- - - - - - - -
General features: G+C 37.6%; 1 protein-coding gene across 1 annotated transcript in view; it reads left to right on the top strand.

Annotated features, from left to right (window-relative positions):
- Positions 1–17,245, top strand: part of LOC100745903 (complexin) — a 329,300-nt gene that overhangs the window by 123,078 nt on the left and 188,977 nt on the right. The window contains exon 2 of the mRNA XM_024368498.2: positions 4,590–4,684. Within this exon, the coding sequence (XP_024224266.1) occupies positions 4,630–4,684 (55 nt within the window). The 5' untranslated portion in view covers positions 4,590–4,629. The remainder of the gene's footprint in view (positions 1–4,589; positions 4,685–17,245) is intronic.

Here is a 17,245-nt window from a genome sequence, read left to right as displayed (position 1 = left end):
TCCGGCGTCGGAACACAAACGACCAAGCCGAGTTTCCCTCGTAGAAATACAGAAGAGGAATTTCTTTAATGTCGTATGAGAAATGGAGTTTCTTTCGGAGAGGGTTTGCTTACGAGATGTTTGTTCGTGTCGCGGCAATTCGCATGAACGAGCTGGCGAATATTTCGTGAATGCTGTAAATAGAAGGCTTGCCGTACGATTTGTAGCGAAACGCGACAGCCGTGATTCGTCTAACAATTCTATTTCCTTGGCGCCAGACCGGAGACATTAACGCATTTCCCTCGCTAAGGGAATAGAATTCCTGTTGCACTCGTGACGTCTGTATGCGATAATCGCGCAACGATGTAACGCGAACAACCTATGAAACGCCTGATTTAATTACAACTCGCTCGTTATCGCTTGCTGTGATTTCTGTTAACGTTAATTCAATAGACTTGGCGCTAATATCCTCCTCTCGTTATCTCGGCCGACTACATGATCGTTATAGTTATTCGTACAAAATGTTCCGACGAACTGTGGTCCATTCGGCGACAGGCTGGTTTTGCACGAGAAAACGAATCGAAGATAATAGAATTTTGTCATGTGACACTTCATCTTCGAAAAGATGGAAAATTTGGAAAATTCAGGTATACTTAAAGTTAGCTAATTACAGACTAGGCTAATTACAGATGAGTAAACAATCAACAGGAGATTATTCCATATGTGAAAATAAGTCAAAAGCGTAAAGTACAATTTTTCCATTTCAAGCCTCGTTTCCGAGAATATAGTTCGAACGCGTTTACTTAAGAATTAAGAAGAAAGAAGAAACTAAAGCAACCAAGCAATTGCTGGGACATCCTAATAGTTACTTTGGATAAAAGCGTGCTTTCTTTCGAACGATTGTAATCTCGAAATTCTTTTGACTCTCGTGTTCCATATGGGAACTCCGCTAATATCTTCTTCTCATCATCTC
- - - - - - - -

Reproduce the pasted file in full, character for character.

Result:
General features: G+C 37.6%; 1 protein-coding gene across 1 annotated transcript in view; it reads left to right on the top strand.

Annotated features, from left to right (window-relative positions):
- Positions 1–17,245, top strand: part of LOC100745903 (complexin) — a 329,300-nt gene that overhangs the window by 123,078 nt on the left and 188,977 nt on the right. The window contains exon 2 of the mRNA XM_024368498.2: positions 4,590–4,684. Within this exon, the coding sequence (XP_024224266.1) occupies positions 4,630–4,684 (55 nt within the window). The 5' untranslated portion in view covers positions 4,590–4,629. The remainder of the gene's footprint in view (positions 1–4,589; positions 4,685–17,245) is intronic.

Here is a 17,245-nt window from a genome sequence, read left to right as displayed (position 1 = left end):
TCCGGCGTCGGAACACAAACGACCAAGCCGAGTTTCCCTCGTAGAAATACAGAAGAGGAATTTCTTTAATGTCGTATGAGAAATGGAGTTTCTTTCGGAGAGGGTTTGCTTACGAGATGTTTGTTCGTGTCGCGGCAATTCGCATGAACGAGCTGGCGAATATTTCGTGAATGCTGTAAATAGAAGGCTTGCCGTACGATTTGTAGCGAAACGCGACAGCCGTGATTCGTCTAACAATTCTATTTCCTTGGCGCCAGACCGGAGACATTAACGCATTTCCCTCGCTAAGGGAATAGAATTCCTGTTGCACTCGTGACGTCTGTATGCGATAATCGCGCAACGATGTAACGCGAACAACCTATGAAACGCCTGATTTAATTACAACTCGCTCGTTATCGCTTGCTGTGATTTCTGTTAACGTTAATTCAATAGACTTGGCGCTAATATCCTCCTCTCGTTATCTCGGCCGACTACATGATCGTTATAGTTATTCGTACAAAATGTTCCGACGAACTGTGGTCCATTCGGCGACAGGCTGGTTTTGCACGAGAAAACGAATCGAAGATAATAGAATTTTGTCATGTGACACTTCATCTTCGAAAAGATGGAAAATTTGGAAAATTCAGGTATACTTAAAGTTAGCTAATTACAGACTAGGCTAATTACAGATGAGTAAACAATCAACAGGAGATTATTCCATATGTGAAAATAAGTCAAAAGCGTAAAGTACAATTTTTCCATTTCAAGCCTCGTTTCCGAGAATATAGTTCGAACGCGTTTACTTAAGAATTAAGAAGAAAGAAGAAACTAAAGCAACCAAGCAATTGCTGGGACATCCTAATAGTTACTTTGGATAAAAGCGTGCTTTCTTTCGAACGATTGTAATCTCGAAATTCTTTTGACTCTCGTGTTCCATATGGGAACTCCGCTAATATCTTCTTCTCATCATCTC